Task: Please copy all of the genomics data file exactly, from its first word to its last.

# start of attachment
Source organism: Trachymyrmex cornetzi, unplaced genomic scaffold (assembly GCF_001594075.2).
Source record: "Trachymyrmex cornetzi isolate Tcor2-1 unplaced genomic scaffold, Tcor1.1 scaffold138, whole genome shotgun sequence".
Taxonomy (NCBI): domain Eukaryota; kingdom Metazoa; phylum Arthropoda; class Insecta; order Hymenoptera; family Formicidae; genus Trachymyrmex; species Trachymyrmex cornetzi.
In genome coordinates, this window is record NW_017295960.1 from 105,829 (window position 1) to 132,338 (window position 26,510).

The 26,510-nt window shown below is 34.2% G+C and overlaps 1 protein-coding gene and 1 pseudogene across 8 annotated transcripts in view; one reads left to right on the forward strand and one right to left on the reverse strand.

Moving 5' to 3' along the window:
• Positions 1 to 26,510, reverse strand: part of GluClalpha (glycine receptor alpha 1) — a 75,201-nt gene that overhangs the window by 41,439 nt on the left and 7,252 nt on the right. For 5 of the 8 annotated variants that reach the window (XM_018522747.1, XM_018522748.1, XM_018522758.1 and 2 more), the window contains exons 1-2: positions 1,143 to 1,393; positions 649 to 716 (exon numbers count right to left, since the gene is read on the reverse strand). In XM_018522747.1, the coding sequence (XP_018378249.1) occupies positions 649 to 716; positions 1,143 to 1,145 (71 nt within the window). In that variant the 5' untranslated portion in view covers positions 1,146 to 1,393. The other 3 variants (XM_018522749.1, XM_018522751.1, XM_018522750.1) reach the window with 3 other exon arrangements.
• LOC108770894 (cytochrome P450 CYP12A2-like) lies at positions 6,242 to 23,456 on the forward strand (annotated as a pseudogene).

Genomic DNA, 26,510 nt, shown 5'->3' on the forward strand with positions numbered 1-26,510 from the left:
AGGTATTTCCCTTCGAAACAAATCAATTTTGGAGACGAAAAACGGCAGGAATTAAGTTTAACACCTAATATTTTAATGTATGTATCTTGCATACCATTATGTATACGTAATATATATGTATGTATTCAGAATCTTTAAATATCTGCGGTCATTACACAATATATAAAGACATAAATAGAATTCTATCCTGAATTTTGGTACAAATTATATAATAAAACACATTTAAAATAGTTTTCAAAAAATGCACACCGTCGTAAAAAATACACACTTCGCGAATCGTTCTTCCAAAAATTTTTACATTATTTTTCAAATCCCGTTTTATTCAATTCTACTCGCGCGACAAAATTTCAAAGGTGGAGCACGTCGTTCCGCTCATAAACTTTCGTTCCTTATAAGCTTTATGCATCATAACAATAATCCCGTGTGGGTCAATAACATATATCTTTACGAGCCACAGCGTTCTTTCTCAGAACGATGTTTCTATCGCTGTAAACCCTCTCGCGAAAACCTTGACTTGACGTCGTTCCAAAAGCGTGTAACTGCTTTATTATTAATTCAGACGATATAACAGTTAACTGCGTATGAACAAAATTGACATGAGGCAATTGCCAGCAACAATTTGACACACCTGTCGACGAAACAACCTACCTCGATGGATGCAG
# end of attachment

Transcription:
Source organism: Trachymyrmex cornetzi, unplaced genomic scaffold (assembly GCF_001594075.2).
Source record: "Trachymyrmex cornetzi isolate Tcor2-1 unplaced genomic scaffold, Tcor1.1 scaffold138, whole genome shotgun sequence".
Taxonomy (NCBI): domain Eukaryota; kingdom Metazoa; phylum Arthropoda; class Insecta; order Hymenoptera; family Formicidae; genus Trachymyrmex; species Trachymyrmex cornetzi.
In genome coordinates, this window is record NW_017295960.1 from 105,829 (window position 1) to 132,338 (window position 26,510).

The 26,510-nt window shown below is 34.2% G+C and overlaps 1 protein-coding gene and 1 pseudogene across 8 annotated transcripts in view; one reads left to right on the forward strand and one right to left on the reverse strand.

Moving 5' to 3' along the window:
• Positions 1 to 26,510, reverse strand: part of GluClalpha (glycine receptor alpha 1) — a 75,201-nt gene that overhangs the window by 41,439 nt on the left and 7,252 nt on the right. For 5 of the 8 annotated variants that reach the window (XM_018522747.1, XM_018522748.1, XM_018522758.1 and 2 more), the window contains exons 1-2: positions 1,143 to 1,393; positions 649 to 716 (exon numbers count right to left, since the gene is read on the reverse strand). In XM_018522747.1, the coding sequence (XP_018378249.1) occupies positions 649 to 716; positions 1,143 to 1,145 (71 nt within the window). In that variant the 5' untranslated portion in view covers positions 1,146 to 1,393. The other 3 variants (XM_018522749.1, XM_018522751.1, XM_018522750.1) reach the window with 3 other exon arrangements.
• LOC108770894 (cytochrome P450 CYP12A2-like) lies at positions 6,242 to 23,456 on the forward strand (annotated as a pseudogene).

Genomic DNA, 26,510 nt, shown 5'->3' on the forward strand with positions numbered 1-26,510 from the left:
AGGTATTTCCCTTCGAAACAAATCAATTTTGGAGACGAAAAACGGCAGGAATTAAGTTTAACACCTAATATTTTAATGTATGTATCTTGCATACCATTATGTATACGTAATATATATGTATGTATTCAGAATCTTTAAATATCTGCGGTCATTACACAATATATAAAGACATAAATAGAATTCTATCCTGAATTTTGGTACAAATTATATAATAAAACACATTTAAAATAGTTTTCAAAAAATGCACACCGTCGTAAAAAATACACACTTCGCGAATCGTTCTTCCAAAAATTTTTACATTATTTTTCAAATCCCGTTTTATTCAATTCTACTCGCGCGACAAAATTTCAAAGGTGGAGCACGTCGTTCCGCTCATAAACTTTCGTTCCTTATAAGCTTTATGCATCATAACAATAATCCCGTGTGGGTCAATAACATATATCTTTACGAGCCACAGCGTTCTTTCTCAGAACGATGTTTCTATCGCTGTAAACCCTCTCGCGAAAACCTTGACTTGACGTCGTTCCAAAAGCGTGTAACTGCTTTATTATTAATTCAGACGATATAACAGTTAACTGCGTATGAACAAAATTGACATGAGGCAATTGCCAGCAACAATTTGACACACCTGTCGACGAAACAACCTACCTCGATGGATGCAG